url-generic-0.1: Parse/format generic key/value URLs from record data types.




The purpose of this package is to associate web pages each with a data type that contains all the necessary parameters for that page, by automatically deriving that representation from the data types themselves. It is an experimental package to test the idea.

The data type constructors must be nullary or record, and there should only be one constructor (later this might be revised). The fields of the constructor MUST each be prefixed with the name of the constructor, as per the common idiom when dealing with Haskell data types. This also ensures that no data-type-generated URL can be in conflict with another, code-wise or representation-wise.

For example, consider a page displays some conference/event. It ought to be defined thiswise:

 data Event = Event { eventId     :: Maybe Integer -- ^ The event id.
                    , eventScope  :: Bool          -- ^ Show the scope?
                    , eventLayout :: Layout        -- ^ Layout for the page.
   deriving (Data,Typeable,Show)

And an Enum type for layout:

 data Layout =
   Wide | Thin | Collapsed
   deriving (Typeable,Data,Show,Enum)

(Show is not required, but is included for inspection purposes.)

Now I can format that as a URL:

 > formatURLPath $ Event (Just 0) False  Wide

And parse that URL back in:

 > parseURLPath "/event/id/0/layout/wide" :: Maybe Event
 Just (Event {eventId = Just 0, eventScope = False, eventLayout = Wide})

Nullary data types also work:

 data Home = Home
   deriving (Data,Typeable,Show)

> parseURLPath "/home" :: Maybe Home
 Just Home
 > formatURLPath Home

The supported types for URL parameters are:

  • Standard Integer type.
  • Standard Bool type.
  • Any type with nullary constructors (such as Layout above.).
  • Maybe a where a is one of the above. Maybe is useful for optionally omitting parameters from URLs.

Any other types cannot (should not (?)) be serialized at the URL-level.

There is the possibility to read/write String, but it does make much sense to put arbitrary strings in URLs, so it does no special encoding/decoding for Strings. There is, however, the use case for encoding slugs, such as blog titles, e.g. /posts/name/my-blog-title, and that is why support is included. You must ensure that these are properly normalized yourself.


Parsing and formatting



:: Data a 
=> String

The URL path.

-> Maybe a

The record.

Parse a URL path, e.g. /foo/id/1, into its corresponding data type, e.g. Foo { fooId = 1 }.



:: Data a 
=> a

The record.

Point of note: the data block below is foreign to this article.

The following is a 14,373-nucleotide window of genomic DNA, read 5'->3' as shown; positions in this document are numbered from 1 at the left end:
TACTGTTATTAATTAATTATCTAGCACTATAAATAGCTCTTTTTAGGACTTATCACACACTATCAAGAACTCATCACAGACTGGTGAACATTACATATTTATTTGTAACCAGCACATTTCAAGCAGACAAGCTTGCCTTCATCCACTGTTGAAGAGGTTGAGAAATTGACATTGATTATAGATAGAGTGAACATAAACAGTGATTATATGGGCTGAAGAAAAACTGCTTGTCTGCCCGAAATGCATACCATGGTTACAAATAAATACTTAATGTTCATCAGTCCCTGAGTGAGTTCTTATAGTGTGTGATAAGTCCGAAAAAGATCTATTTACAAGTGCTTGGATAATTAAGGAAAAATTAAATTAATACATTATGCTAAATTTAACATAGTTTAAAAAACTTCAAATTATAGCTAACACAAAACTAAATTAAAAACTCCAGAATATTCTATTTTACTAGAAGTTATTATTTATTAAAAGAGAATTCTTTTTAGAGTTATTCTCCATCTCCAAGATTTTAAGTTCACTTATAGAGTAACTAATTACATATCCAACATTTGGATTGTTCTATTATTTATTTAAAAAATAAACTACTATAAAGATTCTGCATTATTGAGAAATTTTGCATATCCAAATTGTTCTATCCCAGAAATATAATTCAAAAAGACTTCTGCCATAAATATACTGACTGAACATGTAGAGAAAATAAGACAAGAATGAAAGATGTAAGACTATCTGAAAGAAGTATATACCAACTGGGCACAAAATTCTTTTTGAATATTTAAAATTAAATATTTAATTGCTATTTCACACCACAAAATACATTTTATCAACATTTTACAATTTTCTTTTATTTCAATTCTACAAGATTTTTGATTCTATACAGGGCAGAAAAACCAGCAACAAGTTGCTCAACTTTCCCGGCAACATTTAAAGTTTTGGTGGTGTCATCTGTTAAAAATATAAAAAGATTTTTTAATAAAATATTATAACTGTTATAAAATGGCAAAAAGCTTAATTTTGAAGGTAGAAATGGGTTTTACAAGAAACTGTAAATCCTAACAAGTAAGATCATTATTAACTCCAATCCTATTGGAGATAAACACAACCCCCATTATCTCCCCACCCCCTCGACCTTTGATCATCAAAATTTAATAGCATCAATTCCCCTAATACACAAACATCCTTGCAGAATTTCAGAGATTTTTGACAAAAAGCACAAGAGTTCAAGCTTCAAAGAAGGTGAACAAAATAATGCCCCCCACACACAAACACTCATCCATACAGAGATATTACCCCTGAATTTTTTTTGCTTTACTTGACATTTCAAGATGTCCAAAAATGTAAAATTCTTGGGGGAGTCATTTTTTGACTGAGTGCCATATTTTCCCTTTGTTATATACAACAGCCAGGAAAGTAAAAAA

-> String

The URL path.

Format a record value, e.g. Foo { fooId = 1 }, into its corresponding URL path, e.g. /foo/id/1.

Internal API (i.e. not stable; subject to change; for educational purposes)


type Parse a = Maybe aSource

Simple maybe alias.



:: Data a 
=> String

The constructor name.

-> [(String, String)]

The parameters.

-> Maybe a

The record value.

Parse a constructor from a string.



:: String

A string containing /foo/1/bar/2 key/values.

-> [(String, String)]

An association list.

URL string to association list.

fromURLString :: Data a => String -> Maybe aSource

Parse a URL string into a simple value (integer/bool/string).

parseData :: Data a => String -> Parse aSource

Parse any constructor. It really only works well for nullary constructors like Enum values, but that in itself is very useful.

parseInteger :: String -> Parse IntegerSource

Parse an integer.

parseBool :: String -> Parse BoolSource

Parse a boolean (true/false).




:: Data a 
=> a

The record value to format, e.g. Foo { fooId = 1 }

-> String

The corresponding URL, e.g. /foo/id/1

Format a constructor value to a URL.



:: Data a 
=> a

A URL parameter value.

-> String

A URL-friendly version.

Format a constructor's field value to a URL parameter.

showData :: Data a => a -> StringSource

Show any Haskell (Data instance) constructor e.g. FooBar to foo-bar. This is only reliable for nullary constructors like Enums and such. But that by itself is very useful, so it's worth including.




:: Show a 
=> a

The Haskell constructor e.g. Foo.

-> String

The field name e.g. fooBarMu.

-> String

The slug e.g. bar-mu.

Normalize a record field to a slug-ish name e.g. fooBarMu => bar-mu.

upperToDashes :: [Char] -> [Char]Source

Convert uppercase CamelCase to slug-ish camel-case.

dashesToUpper :: [Char] -> [Char]Source

Convert slug-ish camel-case to uppercase CamelCase.